The aminonucleoside of puromycin induces proteinuria and renal damage when given to rats. Aminonucleoside of puromycin was administered to male Wistar-Furth rats as a single intravenous injection in a dose of 15 mg per 100 gm of body weight. The animals were studied 9 days later when the mean urinary protein was 175 mg per 24 hours. Evidence of glomerular epithelial cell injury included massive obliteration of foot processes, appearance of microvilli, protein reabsorption droplets, extreme attenuation of cytoplasm with formation of blebs, and focal detachment of epithelial cells from glomerular basement membrane. An increase in both the amount of mesangial matrix and the number of mesangial cells was also observed. The fractional clearance (C/GFR) of anionic horseradish peroxidase had increased 18.5 times as compared to control values and was nearly equal to the C/GFR of neutral horseradish peroxidase in the experimental rats. The C/GFR of cationic horseradish peroxidase was decreased by one-third so that it approximated the C/GFRs of both anionic and neutral horseradish peroxidase. These findings indicate a nearly complete loss of the charge-selective barrier to filtration. In addition, C/GFRs of tritiated uncharged dextrans with a range of molecular radii from 18 to 58 Angstrom (Å) were determined. The C/GFRs of dextrans (a(e) < 30 Å) were decreased in the experimental rat as compared to C/GFRs of dextrans of corresponding molecular size in control rats. However, the C/GFRs of dextrans (a(e) > 38 Å) were increased in experimental as compared to control rats. Further, both anionic and cationic ferritin (a(e) = 61 Å) were observed in the urinary space near denuded areas of glomerular basement membrane. These results indicate that the size-selective properties of the glomerular barrier to filtration have been modified with decreased C/GFR of small molecules and increased C/GFR of large molecules. Thus, the proteinuria of aminonucleoside nephrosis in rats occurs secondary to alterations in both the charge- and size-selective barriers to glomerular filtration.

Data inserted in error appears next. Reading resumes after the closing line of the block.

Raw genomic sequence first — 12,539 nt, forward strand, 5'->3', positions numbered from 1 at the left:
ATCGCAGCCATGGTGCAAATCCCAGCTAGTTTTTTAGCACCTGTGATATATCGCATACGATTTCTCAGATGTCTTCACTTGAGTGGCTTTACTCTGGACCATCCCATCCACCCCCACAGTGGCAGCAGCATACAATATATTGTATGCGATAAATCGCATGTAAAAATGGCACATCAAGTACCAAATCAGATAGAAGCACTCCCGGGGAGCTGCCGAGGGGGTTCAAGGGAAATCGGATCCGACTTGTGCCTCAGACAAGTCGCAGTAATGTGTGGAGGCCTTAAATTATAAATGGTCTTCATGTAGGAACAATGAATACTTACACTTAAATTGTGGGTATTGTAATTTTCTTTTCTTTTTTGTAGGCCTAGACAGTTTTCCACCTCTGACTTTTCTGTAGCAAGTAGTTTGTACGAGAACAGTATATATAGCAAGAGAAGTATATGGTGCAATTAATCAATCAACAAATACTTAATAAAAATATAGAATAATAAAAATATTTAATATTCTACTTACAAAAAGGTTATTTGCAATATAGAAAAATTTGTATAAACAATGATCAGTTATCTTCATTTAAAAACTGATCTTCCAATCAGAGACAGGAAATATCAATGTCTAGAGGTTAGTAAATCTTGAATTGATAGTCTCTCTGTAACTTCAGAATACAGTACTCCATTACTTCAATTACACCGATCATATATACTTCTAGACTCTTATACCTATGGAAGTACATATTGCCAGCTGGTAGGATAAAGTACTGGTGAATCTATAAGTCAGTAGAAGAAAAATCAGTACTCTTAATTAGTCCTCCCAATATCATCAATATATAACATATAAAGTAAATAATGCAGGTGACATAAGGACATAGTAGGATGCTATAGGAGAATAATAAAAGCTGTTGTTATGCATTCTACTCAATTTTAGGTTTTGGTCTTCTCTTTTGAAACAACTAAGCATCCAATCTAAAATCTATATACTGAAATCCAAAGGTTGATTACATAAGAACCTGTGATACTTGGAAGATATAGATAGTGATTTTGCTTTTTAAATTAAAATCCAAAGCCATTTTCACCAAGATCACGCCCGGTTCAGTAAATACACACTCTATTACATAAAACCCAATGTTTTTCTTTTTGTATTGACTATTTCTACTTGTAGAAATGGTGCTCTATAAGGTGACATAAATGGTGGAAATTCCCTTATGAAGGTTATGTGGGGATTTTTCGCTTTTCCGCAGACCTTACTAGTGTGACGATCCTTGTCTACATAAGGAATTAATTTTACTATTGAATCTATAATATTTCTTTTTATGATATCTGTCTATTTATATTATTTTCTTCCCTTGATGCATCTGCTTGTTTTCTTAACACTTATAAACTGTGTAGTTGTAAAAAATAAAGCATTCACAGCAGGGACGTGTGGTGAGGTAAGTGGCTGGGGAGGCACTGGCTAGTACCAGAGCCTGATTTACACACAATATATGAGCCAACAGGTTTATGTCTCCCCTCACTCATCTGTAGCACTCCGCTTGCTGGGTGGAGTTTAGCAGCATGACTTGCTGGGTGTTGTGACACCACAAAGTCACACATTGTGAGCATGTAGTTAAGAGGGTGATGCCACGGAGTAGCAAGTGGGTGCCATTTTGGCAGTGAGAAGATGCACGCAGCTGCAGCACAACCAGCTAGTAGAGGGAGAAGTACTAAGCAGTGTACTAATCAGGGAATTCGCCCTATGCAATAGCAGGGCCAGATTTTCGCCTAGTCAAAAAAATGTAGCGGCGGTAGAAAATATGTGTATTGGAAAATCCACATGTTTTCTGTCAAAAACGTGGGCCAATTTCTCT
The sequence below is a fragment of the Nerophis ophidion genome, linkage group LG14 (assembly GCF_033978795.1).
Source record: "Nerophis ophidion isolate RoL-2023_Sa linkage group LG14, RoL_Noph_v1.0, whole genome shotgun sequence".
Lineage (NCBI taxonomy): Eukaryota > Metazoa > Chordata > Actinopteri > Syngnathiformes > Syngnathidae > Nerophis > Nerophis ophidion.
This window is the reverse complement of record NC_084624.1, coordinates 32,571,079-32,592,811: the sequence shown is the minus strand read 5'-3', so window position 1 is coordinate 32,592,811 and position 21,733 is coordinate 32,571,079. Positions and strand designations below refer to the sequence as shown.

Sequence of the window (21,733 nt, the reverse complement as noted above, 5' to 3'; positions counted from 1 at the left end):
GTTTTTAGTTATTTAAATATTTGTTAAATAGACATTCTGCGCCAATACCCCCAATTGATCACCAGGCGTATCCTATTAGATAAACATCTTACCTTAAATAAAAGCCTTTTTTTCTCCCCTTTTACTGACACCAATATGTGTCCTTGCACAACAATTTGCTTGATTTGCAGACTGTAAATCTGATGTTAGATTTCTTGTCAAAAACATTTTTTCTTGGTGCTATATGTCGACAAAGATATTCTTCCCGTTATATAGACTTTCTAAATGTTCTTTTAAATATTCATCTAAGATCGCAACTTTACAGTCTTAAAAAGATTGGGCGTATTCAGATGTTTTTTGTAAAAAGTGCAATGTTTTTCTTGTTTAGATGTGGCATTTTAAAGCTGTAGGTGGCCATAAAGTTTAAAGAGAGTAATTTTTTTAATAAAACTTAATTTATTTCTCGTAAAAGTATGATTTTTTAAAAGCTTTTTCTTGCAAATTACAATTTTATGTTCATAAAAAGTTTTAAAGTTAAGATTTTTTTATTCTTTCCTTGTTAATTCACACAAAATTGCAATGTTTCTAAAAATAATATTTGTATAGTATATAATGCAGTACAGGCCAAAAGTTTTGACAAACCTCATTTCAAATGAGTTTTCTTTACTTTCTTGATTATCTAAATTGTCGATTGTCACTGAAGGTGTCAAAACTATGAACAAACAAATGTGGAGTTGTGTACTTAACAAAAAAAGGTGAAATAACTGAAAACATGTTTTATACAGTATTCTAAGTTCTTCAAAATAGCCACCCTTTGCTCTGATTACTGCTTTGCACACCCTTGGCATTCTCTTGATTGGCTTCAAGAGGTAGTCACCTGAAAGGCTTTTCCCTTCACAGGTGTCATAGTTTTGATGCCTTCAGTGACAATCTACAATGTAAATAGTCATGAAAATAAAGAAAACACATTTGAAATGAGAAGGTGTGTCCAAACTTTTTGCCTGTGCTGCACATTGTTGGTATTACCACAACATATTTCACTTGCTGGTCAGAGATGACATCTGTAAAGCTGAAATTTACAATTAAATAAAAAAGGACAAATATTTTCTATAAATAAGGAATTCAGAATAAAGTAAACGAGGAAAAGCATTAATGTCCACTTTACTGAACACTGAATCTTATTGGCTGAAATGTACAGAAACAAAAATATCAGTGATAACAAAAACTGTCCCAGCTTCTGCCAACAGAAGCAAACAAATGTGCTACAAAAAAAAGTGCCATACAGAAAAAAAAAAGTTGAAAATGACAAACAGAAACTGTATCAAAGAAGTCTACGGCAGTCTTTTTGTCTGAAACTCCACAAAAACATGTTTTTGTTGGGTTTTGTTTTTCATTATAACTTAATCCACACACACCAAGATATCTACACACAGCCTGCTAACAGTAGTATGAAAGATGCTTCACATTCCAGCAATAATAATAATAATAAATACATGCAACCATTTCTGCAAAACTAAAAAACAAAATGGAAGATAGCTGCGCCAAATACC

|Original language||English (US)|
|Number of pages||9|
|State||Published - Jan 1 1981|
ASJC Scopus subject areas
- Pathology and Forensic Medicine
- Molecular Biology
- Cell Biology